Understanding Middle East Terror: Islam or Tribalism?

[Weekly Standard] Stanley Kurtz - McGill anthropology professor Philip Carl Salzman's new book, Culture and Conflict in the Middle East, is the most penetrating, reliable, systematic, and theoretically sophisticated effort yet made to understand the Islamist challenge the U.S. is facing in cultural terms. The U.S. finds itself locked in a struggle with fierce jihadi warriors shaped by the pervasively tribal culture of the Islamic Near East. Whether hidden in the mountain sanctuaries of Waziristan or in the fastness of the Iraqi desert, the heart of the jihadi rebellion is tribal. Yet tribalism has been vastly overshadowed by Islam in our attempts to understand the jihadist challenge. Traditionally existing outside the police powers of the state, Middle Eastern tribes keep order through a complex balance of power between ever fusing and segmenting ancestral groups. Universal male militarization, surprise attacks on apparent innocents based on a principle of collective guilt, and the careful group monitoring and control of personal behavior are just a few implications of a system that accounts for many aspects of Middle Eastern society without requiring any explanatory recourse to Islam. Decades before 9/11, the rise of terrorism as a tactic in the Palestinian struggle against Israel suggested continuities between the endemic violence of traditional tribal life and the present. The most disturbing lesson of all is that, in the absence of fundamental cultural change, the feud between the Muslim world and the West is unlikely ever to end.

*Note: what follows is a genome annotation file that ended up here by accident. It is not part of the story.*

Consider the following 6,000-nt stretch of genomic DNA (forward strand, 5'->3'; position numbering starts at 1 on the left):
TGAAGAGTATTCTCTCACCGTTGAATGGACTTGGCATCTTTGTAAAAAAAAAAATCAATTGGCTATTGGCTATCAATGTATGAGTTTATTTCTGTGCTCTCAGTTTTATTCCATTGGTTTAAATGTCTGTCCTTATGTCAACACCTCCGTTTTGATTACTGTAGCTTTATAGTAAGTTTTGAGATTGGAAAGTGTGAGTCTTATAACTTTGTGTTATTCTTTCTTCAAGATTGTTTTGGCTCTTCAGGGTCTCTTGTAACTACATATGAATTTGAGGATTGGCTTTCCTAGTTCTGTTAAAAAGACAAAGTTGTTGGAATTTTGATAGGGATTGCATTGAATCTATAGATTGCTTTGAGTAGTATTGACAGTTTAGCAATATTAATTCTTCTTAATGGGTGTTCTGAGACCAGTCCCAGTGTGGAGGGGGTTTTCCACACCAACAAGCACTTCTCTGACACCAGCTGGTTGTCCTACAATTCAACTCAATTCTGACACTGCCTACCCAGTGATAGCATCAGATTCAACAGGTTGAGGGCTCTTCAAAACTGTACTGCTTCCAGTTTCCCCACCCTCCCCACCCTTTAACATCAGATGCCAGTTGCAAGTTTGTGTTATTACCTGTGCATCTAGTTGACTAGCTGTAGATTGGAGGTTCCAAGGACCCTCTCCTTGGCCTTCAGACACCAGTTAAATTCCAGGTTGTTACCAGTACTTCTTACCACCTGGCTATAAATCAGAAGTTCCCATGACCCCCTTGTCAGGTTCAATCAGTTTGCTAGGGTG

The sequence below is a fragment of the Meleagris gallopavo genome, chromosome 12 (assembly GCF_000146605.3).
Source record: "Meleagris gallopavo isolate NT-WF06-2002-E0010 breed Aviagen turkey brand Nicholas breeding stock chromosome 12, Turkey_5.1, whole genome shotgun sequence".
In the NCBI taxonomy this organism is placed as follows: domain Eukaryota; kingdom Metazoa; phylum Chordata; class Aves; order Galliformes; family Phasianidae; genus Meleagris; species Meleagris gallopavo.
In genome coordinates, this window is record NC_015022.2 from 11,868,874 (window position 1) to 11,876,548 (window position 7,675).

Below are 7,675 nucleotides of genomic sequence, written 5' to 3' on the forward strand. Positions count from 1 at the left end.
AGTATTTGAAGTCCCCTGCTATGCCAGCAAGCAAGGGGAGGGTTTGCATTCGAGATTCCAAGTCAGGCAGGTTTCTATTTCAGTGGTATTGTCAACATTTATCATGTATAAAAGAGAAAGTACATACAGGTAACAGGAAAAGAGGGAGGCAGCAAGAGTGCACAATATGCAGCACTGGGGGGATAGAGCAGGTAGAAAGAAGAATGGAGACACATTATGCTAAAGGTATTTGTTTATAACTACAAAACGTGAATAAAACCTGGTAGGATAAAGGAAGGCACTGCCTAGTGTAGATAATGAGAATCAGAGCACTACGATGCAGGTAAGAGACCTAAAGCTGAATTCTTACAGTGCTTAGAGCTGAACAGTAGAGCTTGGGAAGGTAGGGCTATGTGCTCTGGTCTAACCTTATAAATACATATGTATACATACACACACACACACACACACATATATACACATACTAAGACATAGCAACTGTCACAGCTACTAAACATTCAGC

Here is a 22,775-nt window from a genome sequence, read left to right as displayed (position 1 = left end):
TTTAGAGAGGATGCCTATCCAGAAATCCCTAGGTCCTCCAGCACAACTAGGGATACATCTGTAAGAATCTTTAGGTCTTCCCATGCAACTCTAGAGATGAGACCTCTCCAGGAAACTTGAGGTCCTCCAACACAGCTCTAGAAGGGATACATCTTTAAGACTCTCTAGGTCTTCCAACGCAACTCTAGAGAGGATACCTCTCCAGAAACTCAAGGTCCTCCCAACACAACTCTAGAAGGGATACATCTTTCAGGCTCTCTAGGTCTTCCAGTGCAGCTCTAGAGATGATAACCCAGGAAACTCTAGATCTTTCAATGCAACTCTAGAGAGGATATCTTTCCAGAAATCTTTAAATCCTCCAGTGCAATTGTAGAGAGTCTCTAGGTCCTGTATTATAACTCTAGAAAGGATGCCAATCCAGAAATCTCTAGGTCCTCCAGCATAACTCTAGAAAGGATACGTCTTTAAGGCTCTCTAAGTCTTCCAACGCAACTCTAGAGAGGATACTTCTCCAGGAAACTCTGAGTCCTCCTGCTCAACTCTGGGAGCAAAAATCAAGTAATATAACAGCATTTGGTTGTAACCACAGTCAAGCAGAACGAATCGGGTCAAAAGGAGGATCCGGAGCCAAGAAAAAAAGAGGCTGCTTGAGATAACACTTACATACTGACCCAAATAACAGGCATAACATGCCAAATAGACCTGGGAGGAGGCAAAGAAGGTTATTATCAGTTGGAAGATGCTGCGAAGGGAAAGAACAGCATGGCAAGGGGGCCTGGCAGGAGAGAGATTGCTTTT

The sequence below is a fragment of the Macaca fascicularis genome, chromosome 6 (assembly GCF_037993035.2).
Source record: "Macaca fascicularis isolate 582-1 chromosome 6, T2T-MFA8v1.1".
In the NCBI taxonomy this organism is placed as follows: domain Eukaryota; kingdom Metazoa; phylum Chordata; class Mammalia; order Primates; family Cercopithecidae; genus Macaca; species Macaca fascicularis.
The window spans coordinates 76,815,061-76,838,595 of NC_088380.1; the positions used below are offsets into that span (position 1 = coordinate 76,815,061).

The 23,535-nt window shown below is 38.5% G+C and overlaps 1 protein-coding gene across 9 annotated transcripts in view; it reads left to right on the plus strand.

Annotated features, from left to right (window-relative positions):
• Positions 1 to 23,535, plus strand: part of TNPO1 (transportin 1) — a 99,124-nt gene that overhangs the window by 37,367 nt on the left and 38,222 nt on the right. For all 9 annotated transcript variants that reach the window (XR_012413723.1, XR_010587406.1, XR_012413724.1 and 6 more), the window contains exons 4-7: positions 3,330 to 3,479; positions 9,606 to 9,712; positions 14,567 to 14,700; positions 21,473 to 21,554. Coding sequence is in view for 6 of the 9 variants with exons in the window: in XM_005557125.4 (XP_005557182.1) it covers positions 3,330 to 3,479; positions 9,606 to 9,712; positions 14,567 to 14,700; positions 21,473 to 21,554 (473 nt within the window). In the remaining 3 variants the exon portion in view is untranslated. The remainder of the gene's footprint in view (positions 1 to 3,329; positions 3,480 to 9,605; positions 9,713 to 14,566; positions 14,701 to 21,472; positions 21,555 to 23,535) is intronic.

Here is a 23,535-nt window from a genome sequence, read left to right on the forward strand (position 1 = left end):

2008-04-10 01:00:00

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